South Africa Becomes First Country to Include New, More Effective DR-TB Drug in Standard Treatment

Sibongile Xesha during her consultation at an MSF clinic in Khayelitsha, South Africa. Simbongile’s current DR-TB regimen includes bedaquiline.
SOUTH AFRICA 2016 © Sydelle WIllow Smith
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Broad availability of lifesaving drug could lead to wider roll-out worldwide, offer new hope for those living with tuberculosis

NEW YORK/KHAYELITSHA, JUNE 18, 2018—South Africa’s National Department of Health announced yesterday that it will be providing a newer, more effective tuberculosis drug as part of the country’s national care regimen for people living with multidrug-resistant tuberculosis (MDR-TB). South Africa is the first country in the world to take this bold step aimed at scaling up access to bedaquiline, a drug with fewer side effects, which makes painful, less tolerable injectable treatments no longer necessary.

The international medical humanitarian organization Doctors Without Borders/Médecins Sans Frontières (MSF) has been pushing for years for governments and treatment providers to scale up use of this new drug after seeing its benefits first-hand through treatment and clinical trials like endTB and TB PRACTECAL.

“The standard treatment for MDR-TB is currently effective only 50 percent of the time and includes a painful injectable antibiotic known to cause terrible toxic side effects, including kidney failure and hearing loss,” said MSF’s Dr. Anja Reuter, a drug-resistant TB (DR-TB) doctor in Khayelitsha in the Western Cape, where MSF has run a DR-TB program since 2007. “Experience with bedaquiline in treating drug-resistant TB—mainly from South Africa—demonstrates improved clinical outcomes in people living with MDR-TB, and initial evidence shows that it can be safely and effectively used in place of the toxic injectable.”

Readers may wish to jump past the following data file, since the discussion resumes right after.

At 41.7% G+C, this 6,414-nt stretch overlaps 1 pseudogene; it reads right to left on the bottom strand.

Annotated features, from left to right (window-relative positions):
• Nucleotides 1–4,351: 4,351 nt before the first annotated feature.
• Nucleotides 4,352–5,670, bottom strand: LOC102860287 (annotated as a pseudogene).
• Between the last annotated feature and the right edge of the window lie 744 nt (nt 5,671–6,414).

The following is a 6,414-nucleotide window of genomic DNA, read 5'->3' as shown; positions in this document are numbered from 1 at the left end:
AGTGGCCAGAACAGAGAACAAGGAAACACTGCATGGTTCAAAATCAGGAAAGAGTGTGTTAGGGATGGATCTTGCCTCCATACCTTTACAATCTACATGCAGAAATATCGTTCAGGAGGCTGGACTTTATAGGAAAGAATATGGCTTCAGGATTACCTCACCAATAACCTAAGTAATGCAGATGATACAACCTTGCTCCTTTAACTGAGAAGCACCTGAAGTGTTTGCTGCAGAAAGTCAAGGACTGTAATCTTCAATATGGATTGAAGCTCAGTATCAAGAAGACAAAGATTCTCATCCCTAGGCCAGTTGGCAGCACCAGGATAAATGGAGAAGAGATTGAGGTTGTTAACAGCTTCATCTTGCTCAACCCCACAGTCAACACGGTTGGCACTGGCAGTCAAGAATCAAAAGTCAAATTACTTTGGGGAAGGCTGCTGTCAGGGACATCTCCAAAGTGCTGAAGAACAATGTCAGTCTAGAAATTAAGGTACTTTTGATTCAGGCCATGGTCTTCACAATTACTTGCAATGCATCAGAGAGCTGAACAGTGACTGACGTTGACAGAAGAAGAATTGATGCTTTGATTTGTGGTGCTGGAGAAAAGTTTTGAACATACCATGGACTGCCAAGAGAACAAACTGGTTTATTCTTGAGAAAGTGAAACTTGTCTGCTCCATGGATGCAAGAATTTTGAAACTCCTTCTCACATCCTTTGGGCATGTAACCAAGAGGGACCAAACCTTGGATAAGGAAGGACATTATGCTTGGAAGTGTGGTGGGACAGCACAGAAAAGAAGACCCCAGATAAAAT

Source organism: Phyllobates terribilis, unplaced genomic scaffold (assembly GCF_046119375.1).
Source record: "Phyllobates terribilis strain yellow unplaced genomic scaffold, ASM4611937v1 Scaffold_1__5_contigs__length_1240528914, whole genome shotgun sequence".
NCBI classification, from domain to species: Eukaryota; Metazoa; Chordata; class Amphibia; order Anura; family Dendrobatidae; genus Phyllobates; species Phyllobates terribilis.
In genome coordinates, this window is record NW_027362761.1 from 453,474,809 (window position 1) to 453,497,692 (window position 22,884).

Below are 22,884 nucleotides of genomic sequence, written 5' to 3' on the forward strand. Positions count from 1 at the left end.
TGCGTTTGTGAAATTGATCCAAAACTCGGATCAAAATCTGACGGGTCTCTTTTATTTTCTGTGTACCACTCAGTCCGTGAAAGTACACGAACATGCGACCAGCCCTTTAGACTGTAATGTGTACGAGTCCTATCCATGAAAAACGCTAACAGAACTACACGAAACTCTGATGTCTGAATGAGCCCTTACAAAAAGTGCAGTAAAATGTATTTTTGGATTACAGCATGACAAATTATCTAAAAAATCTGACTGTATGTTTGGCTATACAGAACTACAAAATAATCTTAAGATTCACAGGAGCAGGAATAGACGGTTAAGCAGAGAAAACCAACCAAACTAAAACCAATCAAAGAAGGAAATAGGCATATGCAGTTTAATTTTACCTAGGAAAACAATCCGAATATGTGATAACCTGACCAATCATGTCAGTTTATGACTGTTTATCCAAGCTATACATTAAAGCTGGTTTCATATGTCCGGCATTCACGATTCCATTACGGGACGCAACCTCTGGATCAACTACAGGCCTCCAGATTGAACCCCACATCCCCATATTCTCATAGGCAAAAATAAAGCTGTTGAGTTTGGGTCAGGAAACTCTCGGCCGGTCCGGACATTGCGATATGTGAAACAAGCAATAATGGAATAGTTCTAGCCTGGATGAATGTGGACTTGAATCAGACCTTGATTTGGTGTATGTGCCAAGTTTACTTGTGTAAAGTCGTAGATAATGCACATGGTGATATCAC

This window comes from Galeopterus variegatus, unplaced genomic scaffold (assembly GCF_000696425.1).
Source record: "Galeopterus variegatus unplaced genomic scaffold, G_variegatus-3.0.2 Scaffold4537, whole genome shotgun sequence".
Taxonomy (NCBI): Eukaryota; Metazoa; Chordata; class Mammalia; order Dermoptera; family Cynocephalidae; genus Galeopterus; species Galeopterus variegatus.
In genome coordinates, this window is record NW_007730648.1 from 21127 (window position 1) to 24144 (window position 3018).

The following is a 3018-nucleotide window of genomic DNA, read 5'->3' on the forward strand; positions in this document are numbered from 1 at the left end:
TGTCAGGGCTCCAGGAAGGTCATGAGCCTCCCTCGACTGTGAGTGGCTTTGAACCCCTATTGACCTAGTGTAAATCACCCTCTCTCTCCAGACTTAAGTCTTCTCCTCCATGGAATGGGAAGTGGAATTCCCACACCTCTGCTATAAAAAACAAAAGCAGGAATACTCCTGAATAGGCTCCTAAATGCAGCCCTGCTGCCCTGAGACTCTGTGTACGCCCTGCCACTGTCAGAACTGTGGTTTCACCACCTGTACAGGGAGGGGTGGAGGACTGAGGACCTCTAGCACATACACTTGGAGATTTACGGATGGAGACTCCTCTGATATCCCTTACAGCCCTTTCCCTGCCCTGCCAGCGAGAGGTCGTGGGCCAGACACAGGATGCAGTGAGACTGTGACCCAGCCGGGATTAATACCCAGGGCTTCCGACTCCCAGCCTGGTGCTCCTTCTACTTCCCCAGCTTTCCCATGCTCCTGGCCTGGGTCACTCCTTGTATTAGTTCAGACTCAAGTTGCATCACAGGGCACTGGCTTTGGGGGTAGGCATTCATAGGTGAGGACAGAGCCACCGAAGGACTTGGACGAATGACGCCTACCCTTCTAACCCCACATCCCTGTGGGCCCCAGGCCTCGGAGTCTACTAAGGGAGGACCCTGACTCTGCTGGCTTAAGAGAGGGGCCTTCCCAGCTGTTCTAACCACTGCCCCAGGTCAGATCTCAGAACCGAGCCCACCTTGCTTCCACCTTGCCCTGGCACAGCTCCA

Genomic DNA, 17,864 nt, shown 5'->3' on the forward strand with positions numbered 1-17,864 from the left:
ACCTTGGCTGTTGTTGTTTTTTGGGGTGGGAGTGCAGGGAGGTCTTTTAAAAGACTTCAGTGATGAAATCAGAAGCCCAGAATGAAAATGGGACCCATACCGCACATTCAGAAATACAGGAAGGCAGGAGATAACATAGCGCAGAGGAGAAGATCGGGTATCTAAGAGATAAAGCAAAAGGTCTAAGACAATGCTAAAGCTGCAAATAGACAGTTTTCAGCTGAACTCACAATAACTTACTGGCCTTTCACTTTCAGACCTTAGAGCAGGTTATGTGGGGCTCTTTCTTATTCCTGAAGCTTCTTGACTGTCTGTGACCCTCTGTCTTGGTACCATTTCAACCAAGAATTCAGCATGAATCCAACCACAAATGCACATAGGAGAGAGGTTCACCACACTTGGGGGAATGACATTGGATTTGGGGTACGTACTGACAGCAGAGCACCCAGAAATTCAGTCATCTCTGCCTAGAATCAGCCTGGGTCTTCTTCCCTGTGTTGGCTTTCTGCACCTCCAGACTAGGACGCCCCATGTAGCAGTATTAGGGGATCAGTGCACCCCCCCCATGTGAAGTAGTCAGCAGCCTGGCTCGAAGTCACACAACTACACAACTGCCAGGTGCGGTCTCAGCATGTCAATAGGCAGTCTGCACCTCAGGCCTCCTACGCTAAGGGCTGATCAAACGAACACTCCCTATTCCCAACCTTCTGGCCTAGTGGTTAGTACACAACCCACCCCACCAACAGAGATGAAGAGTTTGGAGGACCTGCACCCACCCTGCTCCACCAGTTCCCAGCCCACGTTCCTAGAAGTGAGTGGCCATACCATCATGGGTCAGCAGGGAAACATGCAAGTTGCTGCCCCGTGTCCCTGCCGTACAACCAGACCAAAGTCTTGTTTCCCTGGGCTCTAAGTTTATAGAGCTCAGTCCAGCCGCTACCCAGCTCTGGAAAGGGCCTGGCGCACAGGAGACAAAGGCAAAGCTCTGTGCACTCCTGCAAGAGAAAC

Worldwide, more than half a million people contract MDR-TB every year, but extremely few who could have benefited had access to newer TB drugs such as bedaquiline. In fact, fewer than five percent of people in need in 2016 were treated with bedaquiline—a drug made by US-based pharmaceutical company Johnson & Johnson—or the other new TB drug, delamanid.

“There is no question we should be offering people the best options we have for more effective and less toxic treatment, but progress on this agenda has to date been slow in most countries,” Reuter said. South Africa has taken a positive step towards ensuring that no one with DR-TB should be denied access to this drug. 

While hurdles to implementation remain—health facilities must be supported in developing capacity to use bedaquiline and other new drugs, and manufacturers must reduce the prices they charge in South Africa and globally—South Africa’s bold announcement to offer bedaquiline to adolescents and adults from the start of treatment comes at a critical time.

As countries prepare to meet in New York this September at the first United Nations High-Level Meeting on TB, MSF would like to see other high burden countries follow suit and commit to replacing the injectable and expanding access globally to effective new medicines like bedaquiline. Leaders must use this meeting to prioritize people living with TB by taking decisive action on DR-TB treatment by setting clear targets and financial commitments to end this epidemic once and for all.